Wall Street giant Citigroup Inc. agreed Friday to pay $2 billion to settle a class-action lawsuit that accused the bank of defrauding the University of California and other investors through its work for fallen energy trader Enron Corp.
The deal, the biggest yet stemming from the 2001 bankruptcy that came to symbolize corporate corruption, could set the stage for other hefty recoveries in the Enron fiasco.
"This is a big, big step in the right direction," said William S. Lerach, a San Diego lawyer who represented UC. The settlement is "a very favorable portent for the future" as negotiations proceed with other defendants, Lerach said.
Separate claims are pending against JPMorgan Chase & Co., Credit Suisse First Boston and other financial institutions that allegedly helped Enron hide mounting debt through elaborate accounting tricks.
Other settlements could reach or exceed hundreds of millions of dollars, analysts said, although the Citigroup deal is expected to be among the largest because it was one of the Houston company's biggest lenders.
In a statement, Citigroup denied violating any law and said it agreed to settle "solely to eliminate the uncertainties, burden and expense of further protracted litigation."
Citigroup, the nation's largest financial institution, said it had ample legal reserves to cover the payout.
The Citigroup settlement dwarfed earlier deals made by Enron investors with Lehman Bros. Holdings Inc., Bank of America Corp. and others that totaled $492 million. Separately, Citigroup, Merrill Lynch & Co. and other banks have paid about $460 million to government regulators to settle Enron-related allegations.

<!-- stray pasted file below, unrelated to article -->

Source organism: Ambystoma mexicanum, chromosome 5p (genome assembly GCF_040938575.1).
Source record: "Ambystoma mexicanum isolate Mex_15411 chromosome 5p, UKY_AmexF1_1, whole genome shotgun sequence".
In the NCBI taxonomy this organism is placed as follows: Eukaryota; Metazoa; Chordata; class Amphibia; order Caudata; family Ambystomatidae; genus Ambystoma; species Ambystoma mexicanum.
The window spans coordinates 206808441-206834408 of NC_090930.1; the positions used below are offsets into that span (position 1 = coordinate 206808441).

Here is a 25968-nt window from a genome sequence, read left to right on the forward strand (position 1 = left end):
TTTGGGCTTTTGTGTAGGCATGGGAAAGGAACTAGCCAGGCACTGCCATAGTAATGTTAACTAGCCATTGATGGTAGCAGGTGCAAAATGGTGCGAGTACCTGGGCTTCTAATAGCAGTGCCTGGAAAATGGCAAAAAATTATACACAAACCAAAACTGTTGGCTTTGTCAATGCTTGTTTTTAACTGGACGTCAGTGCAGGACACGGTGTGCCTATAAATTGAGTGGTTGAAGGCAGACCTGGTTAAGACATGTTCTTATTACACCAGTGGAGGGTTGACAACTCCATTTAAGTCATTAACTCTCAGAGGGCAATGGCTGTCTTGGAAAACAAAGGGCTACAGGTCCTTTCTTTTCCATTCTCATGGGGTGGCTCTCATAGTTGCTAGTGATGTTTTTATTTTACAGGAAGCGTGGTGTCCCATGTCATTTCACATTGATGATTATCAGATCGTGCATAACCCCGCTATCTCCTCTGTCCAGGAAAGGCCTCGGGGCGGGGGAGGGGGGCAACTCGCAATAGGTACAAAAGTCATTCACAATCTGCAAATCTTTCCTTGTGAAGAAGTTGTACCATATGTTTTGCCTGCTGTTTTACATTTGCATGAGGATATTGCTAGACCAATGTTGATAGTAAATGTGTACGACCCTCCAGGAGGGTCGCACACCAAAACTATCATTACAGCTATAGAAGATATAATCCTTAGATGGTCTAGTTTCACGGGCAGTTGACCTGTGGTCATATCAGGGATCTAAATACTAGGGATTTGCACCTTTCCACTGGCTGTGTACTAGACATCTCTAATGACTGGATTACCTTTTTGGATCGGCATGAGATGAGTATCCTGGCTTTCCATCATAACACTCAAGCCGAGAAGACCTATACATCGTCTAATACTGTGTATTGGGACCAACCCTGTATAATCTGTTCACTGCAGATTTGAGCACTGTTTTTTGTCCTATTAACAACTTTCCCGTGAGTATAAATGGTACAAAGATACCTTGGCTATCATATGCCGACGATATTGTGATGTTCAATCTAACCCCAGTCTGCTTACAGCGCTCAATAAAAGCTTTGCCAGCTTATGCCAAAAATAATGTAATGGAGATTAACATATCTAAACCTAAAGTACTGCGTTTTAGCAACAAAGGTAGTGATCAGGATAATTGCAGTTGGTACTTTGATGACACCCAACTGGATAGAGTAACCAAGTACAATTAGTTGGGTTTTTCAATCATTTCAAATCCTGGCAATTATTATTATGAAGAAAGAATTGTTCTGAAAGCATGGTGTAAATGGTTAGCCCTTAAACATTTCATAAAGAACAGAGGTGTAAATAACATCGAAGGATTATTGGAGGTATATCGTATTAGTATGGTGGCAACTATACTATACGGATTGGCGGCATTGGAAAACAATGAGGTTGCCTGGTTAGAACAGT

The class-action settlements could eventually mean a multimillion-dollar recovery for UC, which lost $145 million on its Enron stock investments. But no distributions will be made until all outstanding claims are resolved, and university officials said it was too soon to determine how much they might get back.
UC, whose investment portfolio now totals $63 billion, said the losses had no effect on retiree benefits or on programs funded by its endowment.
Enron's downfall cost investors an estimated $40 billion to $45 billion as its financial house of cards collapsed, crushing its once-highflying stock and prompting rating agencies to cut its debt to "junk" status. Lawyers said it was unclear how much of the loss was attributable to fraud and recoverable under the law.
Under the settlement, investors who bought Enron stock or bonds from Sept. 9, 1997, to Dec. 2, 2001, when the company sought bankruptcy protection, can seek recovery of damages. UC lawyer Lerach estimated that 50,000 investors might file claims.